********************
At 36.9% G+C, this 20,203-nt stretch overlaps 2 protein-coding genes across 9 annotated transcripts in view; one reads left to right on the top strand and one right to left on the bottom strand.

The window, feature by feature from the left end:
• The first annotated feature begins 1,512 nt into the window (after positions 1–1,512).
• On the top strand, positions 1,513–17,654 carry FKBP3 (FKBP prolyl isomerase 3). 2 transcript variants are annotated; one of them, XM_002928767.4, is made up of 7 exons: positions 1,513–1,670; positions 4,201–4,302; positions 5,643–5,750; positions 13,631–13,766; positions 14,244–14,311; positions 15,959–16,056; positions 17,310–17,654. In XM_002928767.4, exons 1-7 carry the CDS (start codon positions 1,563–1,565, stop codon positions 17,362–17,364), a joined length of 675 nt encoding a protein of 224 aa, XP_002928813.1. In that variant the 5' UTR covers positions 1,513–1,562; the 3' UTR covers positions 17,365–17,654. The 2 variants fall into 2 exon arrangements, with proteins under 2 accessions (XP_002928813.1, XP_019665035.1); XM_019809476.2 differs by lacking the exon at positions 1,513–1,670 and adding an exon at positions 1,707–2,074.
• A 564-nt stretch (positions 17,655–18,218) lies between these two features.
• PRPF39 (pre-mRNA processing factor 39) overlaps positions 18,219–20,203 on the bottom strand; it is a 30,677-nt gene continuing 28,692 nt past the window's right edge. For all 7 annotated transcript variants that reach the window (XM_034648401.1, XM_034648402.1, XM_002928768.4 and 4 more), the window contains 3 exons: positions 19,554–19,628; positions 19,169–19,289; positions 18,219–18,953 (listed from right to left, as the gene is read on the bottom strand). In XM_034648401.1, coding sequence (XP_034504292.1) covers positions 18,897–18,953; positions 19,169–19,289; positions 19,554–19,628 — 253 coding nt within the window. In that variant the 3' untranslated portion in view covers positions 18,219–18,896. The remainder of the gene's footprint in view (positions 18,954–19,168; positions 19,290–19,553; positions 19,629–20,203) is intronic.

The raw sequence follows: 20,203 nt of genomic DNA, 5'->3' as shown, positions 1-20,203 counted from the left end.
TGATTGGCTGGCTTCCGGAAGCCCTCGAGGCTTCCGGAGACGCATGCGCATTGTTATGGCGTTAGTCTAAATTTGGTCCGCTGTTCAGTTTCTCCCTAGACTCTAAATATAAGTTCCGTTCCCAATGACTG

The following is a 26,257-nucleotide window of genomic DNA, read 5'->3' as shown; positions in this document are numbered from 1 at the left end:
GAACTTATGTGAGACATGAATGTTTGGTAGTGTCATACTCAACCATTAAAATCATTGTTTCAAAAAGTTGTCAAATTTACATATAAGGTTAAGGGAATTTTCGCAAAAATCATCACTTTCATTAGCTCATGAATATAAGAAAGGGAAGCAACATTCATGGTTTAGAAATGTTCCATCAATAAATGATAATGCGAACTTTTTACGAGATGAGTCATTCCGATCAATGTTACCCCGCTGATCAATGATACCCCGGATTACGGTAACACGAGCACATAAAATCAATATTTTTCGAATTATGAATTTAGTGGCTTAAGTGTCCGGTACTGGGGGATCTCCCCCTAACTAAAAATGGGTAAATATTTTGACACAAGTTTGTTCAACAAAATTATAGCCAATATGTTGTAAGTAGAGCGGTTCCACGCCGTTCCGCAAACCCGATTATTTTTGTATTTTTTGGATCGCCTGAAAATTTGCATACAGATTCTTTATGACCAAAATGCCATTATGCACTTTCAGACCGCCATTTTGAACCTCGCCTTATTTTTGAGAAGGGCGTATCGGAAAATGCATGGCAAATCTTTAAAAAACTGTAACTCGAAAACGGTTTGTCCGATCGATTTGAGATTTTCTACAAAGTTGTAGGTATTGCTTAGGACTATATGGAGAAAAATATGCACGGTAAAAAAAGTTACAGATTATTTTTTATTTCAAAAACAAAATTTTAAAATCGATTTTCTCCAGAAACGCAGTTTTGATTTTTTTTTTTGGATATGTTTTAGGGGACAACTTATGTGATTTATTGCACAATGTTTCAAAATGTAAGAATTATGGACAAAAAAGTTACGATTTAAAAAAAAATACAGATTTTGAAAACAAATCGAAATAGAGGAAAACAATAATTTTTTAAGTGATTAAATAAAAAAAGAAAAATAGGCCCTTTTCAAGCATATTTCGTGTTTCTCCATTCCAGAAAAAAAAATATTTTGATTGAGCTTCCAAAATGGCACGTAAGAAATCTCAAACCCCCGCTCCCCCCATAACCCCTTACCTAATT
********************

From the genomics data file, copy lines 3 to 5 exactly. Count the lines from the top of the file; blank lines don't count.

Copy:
• The first annotated feature begins 1,512 nt into the window (after positions 1–1,512).
• On the top strand, positions 1,513–17,654 carry FKBP3 (FKBP prolyl isomerase 3). 2 transcript variants are annotated; one of them, XM_002928767.4, is made up of 7 exons: positions 1,513–1,670; positions 4,201–4,302; positions 5,643–5,750; positions 13,631–13,766; positions 14,244–14,311; positions 15,959–16,056; positions 17,310–17,654. In XM_002928767.4, exons 1-7 carry the CDS (start codon positions 1,563–1,565, stop codon positions 17,362–17,364), a joined length of 675 nt encoding a protein of 224 aa, XP_002928813.1. In that variant the 5' UTR covers positions 1,513–1,562; the 3' UTR covers positions 17,365–17,654. The 2 variants fall into 2 exon arrangements, with proteins under 2 accessions (XP_002928813.1, XP_019665035.1); XM_019809476.2 differs by lacking the exon at positions 1,513–1,670 and adding an exon at positions 1,707–2,074.
• A 564-nt stretch (positions 17,655–18,218) lies between these two features.